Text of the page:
"Off with their heads!" is a recurring theme. As the story begins, a villain is about to execute all the royal families of the fairy tale world, including the babies. Later, the main villain plans to kill his own son and drain his blood to gain magical power. An evil character has murdered his daughter for doing a kind deed. Battles with assorted adversaries -- pirates, monsters, and the like -- involve both weapons and magic; villainous characters attack one another with murderous intent, and many appear to meet a violent death at the hands of other characters, although several of them revive. A scene features long-dead women (including once-beheaded Anne Boleyn and Marie Antoinette, with their heads stitched back on) who emerge from their graves every night to chat. A monster turns living beings to stone -- including many friends of beloved characters. Pirates have assorted missing limbs, which is treated as comical.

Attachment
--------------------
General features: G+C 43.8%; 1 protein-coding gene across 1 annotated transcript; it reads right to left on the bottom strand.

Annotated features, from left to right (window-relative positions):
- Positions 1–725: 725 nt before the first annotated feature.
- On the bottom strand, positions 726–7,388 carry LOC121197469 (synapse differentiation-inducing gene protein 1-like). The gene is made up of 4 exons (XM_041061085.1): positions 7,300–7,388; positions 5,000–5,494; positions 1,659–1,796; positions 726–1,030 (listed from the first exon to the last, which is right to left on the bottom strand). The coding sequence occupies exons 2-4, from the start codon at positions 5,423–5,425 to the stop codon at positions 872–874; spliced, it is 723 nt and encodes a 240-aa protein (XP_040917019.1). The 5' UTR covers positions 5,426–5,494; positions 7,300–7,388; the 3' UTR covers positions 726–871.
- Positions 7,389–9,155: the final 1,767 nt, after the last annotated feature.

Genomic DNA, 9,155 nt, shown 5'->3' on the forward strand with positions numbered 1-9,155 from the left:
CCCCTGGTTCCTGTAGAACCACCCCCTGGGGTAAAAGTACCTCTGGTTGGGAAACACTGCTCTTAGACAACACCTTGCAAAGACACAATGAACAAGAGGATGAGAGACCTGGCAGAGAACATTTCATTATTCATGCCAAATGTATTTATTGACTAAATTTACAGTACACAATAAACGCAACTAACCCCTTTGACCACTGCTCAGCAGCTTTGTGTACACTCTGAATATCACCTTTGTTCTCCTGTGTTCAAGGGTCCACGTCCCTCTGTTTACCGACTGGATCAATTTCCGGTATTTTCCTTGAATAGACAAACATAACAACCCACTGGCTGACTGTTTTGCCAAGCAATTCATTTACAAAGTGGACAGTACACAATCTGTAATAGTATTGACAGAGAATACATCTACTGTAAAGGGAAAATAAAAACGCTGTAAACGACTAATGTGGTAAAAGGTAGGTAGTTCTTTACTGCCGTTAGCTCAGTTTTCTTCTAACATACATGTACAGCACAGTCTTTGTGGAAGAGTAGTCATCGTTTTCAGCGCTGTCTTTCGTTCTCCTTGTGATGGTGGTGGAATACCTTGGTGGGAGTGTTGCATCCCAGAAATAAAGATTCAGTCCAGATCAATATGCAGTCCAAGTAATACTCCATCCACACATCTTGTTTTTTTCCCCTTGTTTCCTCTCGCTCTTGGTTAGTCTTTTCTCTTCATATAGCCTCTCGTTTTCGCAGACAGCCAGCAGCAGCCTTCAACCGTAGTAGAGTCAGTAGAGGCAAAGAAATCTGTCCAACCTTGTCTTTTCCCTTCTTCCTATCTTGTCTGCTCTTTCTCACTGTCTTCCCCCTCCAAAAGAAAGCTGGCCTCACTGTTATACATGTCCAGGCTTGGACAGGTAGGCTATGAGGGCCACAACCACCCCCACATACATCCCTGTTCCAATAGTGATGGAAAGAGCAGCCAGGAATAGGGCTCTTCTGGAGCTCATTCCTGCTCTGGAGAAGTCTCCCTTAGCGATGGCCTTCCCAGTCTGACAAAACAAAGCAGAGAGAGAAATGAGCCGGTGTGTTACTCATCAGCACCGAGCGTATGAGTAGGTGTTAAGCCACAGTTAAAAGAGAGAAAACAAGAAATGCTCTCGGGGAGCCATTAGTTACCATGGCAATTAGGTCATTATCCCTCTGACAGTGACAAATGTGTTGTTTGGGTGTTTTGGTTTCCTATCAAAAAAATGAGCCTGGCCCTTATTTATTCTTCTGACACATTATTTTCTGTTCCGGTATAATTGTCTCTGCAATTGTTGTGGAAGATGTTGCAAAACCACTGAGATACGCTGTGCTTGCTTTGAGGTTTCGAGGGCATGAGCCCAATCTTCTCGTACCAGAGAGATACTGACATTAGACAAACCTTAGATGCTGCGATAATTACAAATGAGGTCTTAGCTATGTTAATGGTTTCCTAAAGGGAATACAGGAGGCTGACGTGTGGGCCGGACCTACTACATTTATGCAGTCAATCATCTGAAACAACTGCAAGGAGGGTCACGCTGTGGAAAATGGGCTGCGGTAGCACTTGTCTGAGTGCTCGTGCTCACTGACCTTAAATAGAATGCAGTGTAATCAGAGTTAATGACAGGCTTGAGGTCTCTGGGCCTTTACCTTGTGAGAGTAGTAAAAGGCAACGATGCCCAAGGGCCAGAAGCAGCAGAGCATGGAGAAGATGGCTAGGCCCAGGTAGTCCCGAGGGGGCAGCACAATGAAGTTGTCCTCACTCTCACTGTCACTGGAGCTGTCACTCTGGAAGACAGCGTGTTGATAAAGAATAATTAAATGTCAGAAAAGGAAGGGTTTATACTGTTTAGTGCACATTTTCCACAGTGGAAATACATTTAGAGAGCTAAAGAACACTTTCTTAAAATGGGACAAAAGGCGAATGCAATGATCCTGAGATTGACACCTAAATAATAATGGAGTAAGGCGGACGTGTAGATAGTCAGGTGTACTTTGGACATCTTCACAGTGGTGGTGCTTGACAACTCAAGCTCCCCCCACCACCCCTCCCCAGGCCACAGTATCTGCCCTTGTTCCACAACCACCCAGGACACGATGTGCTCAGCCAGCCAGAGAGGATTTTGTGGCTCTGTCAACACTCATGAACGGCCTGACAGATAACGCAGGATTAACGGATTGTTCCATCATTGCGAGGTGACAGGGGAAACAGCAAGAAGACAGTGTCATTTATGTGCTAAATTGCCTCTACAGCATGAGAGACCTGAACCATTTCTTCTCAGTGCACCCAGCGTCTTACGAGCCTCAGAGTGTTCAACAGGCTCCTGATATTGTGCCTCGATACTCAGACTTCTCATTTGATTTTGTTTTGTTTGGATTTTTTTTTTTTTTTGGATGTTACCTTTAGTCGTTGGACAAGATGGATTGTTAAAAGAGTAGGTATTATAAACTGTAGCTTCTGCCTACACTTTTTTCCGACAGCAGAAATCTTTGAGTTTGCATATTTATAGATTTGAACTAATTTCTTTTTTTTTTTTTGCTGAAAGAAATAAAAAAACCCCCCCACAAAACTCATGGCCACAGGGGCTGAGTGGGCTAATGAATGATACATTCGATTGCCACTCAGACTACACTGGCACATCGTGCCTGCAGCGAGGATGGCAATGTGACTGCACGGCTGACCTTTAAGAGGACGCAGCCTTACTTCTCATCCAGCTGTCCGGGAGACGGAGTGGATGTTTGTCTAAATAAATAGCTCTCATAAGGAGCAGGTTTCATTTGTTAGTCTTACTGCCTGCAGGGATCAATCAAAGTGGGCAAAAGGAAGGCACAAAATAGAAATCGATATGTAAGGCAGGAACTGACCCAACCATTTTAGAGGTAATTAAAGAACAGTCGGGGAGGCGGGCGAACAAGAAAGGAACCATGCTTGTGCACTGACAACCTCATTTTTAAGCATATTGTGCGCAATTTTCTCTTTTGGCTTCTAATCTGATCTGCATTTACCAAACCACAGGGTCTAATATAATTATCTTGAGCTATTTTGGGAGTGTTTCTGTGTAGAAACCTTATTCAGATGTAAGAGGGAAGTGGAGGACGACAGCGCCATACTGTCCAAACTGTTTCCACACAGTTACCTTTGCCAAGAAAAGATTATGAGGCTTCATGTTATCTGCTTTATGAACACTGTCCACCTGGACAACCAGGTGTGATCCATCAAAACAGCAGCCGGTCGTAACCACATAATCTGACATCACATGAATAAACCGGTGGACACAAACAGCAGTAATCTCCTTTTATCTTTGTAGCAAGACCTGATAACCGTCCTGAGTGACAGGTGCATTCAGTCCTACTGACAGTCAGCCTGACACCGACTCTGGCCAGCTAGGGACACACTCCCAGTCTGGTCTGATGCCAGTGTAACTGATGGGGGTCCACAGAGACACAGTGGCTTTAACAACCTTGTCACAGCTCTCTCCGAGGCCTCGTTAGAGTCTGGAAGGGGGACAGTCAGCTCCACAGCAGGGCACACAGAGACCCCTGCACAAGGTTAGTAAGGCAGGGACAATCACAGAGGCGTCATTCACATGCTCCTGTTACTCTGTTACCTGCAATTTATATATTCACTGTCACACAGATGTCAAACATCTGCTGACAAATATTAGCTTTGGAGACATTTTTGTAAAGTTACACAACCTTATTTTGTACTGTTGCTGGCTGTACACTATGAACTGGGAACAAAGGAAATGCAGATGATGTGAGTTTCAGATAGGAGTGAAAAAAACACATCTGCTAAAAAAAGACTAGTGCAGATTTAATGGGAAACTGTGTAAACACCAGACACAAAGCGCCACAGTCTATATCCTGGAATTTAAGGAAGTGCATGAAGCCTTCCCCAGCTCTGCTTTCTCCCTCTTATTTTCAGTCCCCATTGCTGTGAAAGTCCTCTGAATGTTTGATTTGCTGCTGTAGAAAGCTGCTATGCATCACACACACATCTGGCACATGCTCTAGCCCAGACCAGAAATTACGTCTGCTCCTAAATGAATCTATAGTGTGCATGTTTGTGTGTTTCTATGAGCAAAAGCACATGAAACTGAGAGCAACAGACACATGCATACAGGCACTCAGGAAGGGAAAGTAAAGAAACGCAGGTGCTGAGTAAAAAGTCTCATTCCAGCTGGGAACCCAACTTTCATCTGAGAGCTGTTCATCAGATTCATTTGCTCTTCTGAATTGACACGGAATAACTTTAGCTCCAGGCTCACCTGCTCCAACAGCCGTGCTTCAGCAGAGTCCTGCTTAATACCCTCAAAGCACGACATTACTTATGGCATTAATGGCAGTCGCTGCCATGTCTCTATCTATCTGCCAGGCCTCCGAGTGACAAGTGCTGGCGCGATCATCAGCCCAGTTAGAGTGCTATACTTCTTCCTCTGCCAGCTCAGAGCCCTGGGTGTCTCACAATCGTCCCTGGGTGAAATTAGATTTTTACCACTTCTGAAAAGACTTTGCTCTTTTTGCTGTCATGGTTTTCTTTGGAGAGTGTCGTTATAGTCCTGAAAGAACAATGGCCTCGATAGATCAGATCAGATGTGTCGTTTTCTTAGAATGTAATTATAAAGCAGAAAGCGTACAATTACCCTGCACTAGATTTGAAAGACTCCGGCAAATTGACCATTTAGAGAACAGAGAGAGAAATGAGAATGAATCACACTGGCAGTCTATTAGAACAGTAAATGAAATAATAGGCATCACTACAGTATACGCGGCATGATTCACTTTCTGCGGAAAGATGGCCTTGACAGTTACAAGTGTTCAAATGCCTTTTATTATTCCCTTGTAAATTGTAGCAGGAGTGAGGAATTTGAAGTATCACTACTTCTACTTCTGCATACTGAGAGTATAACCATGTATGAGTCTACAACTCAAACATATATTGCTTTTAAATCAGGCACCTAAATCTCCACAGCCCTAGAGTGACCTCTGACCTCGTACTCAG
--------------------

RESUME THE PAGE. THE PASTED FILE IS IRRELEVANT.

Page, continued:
There are many couples among the adult characters; the woman in one is very pregnant for most of the story but manages to have adventures anyway. There's a brief, cartoonish childbirth scene. Some kissing and romantic tension, but pretty innocent. One comic character has been romantically obsessed with Conner -- who doesn't share her feelings -- from early in the series, and briefly transfers her interest to Peter Pan, who's not interested. Alex and young King Arthur, in different worlds, pine for each other.


Occasional "damn!" and brief references to buttocks and pee, toilet humor, and a scene where pirates are warded off by a flock of pooping birds; a bit of innuendo around "stones," and this from a character to Captain Hook: "From the way you obsessively talk about him, I'd say he's taken much more from you than just your hand!"


Many references to events and characters in previous volumes, usually for context. There's also a sample chapter of A Treasury of Classic Fairy Tales, the latest in a series of spin-offs from Colfer's lucrative fairy tale franchise.

Drinking, Drugs & Smoking

Drunken Mother Goose returns, along with other hard-drinking characters new and old; some of the pirates run amok making and consuming strawberry daiquiris. A character injects a villain with a sedative. Another poisons a rival with magic, personality changing dust.

What parents need to know